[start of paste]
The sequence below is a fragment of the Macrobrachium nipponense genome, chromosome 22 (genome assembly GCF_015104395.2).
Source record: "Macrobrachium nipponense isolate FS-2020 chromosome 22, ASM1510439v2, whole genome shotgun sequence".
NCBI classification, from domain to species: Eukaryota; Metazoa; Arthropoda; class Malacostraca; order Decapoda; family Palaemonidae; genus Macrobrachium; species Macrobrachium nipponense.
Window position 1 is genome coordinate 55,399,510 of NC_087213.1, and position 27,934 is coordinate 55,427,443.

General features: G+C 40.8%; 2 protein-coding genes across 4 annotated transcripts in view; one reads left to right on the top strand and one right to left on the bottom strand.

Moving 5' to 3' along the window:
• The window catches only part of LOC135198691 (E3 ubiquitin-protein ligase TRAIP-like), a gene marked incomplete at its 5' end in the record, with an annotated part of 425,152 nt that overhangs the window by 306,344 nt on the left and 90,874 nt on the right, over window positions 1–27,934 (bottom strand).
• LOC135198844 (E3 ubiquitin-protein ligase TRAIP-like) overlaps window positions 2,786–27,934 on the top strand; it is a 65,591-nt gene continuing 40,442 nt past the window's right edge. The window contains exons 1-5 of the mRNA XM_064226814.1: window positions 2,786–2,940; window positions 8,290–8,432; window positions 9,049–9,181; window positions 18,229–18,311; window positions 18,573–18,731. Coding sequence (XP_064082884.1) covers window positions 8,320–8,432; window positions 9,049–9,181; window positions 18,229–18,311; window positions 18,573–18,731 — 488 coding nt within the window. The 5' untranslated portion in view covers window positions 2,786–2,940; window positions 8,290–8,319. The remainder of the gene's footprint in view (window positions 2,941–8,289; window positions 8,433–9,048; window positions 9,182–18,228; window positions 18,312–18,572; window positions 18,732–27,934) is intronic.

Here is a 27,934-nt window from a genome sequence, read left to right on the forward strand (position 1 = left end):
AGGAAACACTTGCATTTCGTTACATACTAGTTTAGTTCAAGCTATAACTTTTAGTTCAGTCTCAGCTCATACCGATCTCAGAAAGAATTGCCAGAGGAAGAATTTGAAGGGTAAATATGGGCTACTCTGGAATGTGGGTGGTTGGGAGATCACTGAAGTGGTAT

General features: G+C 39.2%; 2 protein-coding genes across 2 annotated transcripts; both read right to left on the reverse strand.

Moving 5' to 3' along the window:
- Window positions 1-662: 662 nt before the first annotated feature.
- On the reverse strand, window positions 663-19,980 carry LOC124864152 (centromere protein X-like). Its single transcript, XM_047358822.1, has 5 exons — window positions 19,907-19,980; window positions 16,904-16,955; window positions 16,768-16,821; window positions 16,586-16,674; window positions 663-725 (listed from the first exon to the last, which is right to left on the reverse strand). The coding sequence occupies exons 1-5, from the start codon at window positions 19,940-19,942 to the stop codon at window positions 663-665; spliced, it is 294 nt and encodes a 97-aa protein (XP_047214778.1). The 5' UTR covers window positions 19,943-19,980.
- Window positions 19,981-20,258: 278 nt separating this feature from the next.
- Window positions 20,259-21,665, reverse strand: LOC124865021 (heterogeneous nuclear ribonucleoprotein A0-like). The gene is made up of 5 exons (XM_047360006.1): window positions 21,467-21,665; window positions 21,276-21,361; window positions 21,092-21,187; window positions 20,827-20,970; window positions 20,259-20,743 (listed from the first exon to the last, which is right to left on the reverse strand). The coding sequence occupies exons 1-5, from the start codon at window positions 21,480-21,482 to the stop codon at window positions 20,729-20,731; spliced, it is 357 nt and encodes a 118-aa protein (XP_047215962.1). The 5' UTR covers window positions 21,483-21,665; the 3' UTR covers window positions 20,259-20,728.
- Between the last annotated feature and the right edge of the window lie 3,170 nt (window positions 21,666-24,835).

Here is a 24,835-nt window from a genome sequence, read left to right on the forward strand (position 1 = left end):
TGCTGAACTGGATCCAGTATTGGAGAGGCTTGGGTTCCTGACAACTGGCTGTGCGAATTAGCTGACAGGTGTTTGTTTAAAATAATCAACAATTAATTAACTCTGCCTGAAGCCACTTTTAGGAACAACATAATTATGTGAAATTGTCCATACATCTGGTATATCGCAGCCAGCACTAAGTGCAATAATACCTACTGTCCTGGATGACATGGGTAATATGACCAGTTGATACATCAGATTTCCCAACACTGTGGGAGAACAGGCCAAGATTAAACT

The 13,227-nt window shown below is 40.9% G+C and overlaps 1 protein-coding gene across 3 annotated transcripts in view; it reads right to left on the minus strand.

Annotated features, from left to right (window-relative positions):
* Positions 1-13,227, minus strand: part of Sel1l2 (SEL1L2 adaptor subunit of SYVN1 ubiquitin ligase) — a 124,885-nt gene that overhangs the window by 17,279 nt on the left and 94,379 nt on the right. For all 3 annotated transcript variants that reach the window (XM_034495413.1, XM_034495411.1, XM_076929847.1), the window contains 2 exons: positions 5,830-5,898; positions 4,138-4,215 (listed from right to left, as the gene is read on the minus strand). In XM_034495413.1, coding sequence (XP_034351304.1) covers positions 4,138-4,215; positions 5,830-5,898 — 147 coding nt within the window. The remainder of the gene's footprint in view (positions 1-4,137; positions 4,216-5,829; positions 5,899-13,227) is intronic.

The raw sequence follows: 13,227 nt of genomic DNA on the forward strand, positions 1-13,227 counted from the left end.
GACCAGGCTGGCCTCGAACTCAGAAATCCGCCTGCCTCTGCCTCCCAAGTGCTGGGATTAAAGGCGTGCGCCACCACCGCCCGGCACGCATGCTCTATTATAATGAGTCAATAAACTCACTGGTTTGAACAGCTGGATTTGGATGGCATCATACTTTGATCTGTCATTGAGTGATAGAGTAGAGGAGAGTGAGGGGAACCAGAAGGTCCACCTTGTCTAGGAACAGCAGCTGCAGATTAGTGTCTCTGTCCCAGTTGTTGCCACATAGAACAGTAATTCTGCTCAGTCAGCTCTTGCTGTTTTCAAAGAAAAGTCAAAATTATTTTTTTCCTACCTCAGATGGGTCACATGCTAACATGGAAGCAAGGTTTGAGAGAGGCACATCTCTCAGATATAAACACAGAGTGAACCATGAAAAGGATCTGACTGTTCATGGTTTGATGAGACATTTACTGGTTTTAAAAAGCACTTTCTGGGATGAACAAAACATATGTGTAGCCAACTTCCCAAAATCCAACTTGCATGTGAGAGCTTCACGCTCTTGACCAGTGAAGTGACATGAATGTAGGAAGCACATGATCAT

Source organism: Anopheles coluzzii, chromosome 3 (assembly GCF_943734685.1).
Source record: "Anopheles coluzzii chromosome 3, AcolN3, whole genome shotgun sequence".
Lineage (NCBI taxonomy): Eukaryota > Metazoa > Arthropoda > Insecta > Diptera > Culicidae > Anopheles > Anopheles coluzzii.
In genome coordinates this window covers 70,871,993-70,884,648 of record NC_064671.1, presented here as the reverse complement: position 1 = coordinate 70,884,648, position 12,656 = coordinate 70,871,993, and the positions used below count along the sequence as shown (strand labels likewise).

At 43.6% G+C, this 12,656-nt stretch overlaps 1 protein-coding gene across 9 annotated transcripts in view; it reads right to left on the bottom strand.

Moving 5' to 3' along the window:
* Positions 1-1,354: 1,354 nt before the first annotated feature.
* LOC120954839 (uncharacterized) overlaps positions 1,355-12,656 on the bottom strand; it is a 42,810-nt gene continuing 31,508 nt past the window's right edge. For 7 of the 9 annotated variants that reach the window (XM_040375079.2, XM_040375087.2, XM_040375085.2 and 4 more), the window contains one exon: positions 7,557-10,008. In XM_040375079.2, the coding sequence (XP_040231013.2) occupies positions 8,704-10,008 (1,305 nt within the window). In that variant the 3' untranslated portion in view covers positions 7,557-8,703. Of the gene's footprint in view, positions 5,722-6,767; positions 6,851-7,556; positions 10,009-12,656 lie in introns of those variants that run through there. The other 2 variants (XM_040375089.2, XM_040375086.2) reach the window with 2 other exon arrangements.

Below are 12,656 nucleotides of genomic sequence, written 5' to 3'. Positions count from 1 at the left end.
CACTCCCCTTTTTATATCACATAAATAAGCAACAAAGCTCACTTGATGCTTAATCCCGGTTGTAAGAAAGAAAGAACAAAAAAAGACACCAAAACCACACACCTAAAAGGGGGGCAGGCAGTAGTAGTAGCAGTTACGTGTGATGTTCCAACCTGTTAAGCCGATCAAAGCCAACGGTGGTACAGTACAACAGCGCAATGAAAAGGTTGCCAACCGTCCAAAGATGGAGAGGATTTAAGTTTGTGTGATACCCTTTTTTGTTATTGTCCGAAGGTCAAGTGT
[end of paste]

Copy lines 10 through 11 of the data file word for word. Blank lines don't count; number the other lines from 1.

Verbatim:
AGGAAACACTTGCATTTCGTTACATACTAGTTTAGTTCAAGCTATAACTTTTAGTTCAGTCTCAGCTCATACCGATCTCAGAAAGAATTGCCAGAGGAAGAATTTGAAGGGTAAATATGGGCTACTCTGGAATGTGGGTGGTTGGGAGATCACTGAAGTGGTAT

General features: G+C 39.2%; 2 protein-coding genes across 2 annotated transcripts; both read right to left on the reverse strand.